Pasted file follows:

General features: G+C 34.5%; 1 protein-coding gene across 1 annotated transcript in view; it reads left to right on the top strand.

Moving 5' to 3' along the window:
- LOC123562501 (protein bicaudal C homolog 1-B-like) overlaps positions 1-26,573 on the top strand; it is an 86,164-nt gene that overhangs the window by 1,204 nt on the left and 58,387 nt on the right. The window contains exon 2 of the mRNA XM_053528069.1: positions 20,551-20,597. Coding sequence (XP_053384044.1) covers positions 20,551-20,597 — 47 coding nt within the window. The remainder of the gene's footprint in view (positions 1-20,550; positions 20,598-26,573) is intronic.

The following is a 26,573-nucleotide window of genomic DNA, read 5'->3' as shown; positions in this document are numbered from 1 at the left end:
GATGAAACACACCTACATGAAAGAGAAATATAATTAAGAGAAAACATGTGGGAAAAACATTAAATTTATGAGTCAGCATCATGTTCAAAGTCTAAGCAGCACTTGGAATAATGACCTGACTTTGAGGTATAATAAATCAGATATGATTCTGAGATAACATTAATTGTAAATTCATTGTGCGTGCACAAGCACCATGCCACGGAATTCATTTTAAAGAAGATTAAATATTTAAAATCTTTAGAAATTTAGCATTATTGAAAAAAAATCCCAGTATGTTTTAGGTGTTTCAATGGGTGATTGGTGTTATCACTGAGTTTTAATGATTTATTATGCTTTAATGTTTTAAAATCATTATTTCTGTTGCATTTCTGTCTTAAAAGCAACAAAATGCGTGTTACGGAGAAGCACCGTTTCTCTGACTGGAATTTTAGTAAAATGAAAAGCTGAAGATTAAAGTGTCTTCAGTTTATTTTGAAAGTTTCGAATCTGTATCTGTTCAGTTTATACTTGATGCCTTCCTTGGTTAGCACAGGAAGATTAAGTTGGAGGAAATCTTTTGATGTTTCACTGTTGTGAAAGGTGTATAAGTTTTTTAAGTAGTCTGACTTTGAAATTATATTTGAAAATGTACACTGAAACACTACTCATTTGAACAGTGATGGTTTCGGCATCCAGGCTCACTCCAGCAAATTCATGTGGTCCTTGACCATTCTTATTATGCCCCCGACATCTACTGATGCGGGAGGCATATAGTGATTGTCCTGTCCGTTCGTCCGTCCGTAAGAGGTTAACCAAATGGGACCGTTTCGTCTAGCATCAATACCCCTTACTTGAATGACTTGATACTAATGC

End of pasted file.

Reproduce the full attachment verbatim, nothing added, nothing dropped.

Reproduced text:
General features: G+C 34.5%; 1 protein-coding gene across 1 annotated transcript in view; it reads left to right on the top strand.

Moving 5' to 3' along the window:
- LOC123562501 (protein bicaudal C homolog 1-B-like) overlaps positions 1-26,573 on the top strand; it is an 86,164-nt gene that overhangs the window by 1,204 nt on the left and 58,387 nt on the right. The window contains exon 2 of the mRNA XM_053528069.1: positions 20,551-20,597. Coding sequence (XP_053384044.1) covers positions 20,551-20,597 — 47 coding nt within the window. The remainder of the gene's footprint in view (positions 1-20,550; positions 20,598-26,573) is intronic.

The following is a 26,573-nucleotide window of genomic DNA, read 5'->3' as shown; positions in this document are numbered from 1 at the left end:
GATGAAACACACCTACATGAAAGAGAAATATAATTAAGAGAAAACATGTGGGAAAAACATTAAATTTATGAGTCAGCATCATGTTCAAAGTCTAAGCAGCACTTGGAATAATGACCTGACTTTGAGGTATAATAAATCAGATATGATTCTGAGATAACATTAATTGTAAATTCATTGTGCGTGCACAAGCACCATGCCACGGAATTCATTTTAAAGAAGATTAAATATTTAAAATCTTTAGAAATTTAGCATTATTGAAAAAAAATCCCAGTATGTTTTAGGTGTTTCAATGGGTGATTGGTGTTATCACTGAGTTTTAATGATTTATTATGCTTTAATGTTTTAAAATCATTATTTCTGTTGCATTTCTGTCTTAAAAGCAACAAAATGCGTGTTACGGAGAAGCACCGTTTCTCTGACTGGAATTTTAGTAAAATGAAAAGCTGAAGATTAAAGTGTCTTCAGTTTATTTTGAAAGTTTCGAATCTGTATCTGTTCAGTTTATACTTGATGCCTTCCTTGGTTAGCACAGGAAGATTAAGTTGGAGGAAATCTTTTGATGTTTCACTGTTGTGAAAGGTGTATAAGTTTTTTAAGTAGTCTGACTTTGAAATTATATTTGAAAATGTACACTGAAACACTACTCATTTGAACAGTGATGGTTTCGGCATCCAGGCTCACTCCAGCAAATTCATGTGGTCCTTGACCATTCTTATTATGCCCCCGACATCTACTGATGCGGGAGGCATATAGTGATTGTCCTGTCCGTTCGTCCGTCCGTAAGAGGTTAACCAAATGGGACCGTTTCGTCTAGCATCAATACCCCTTACTTGAATGACTTGATACTAATGC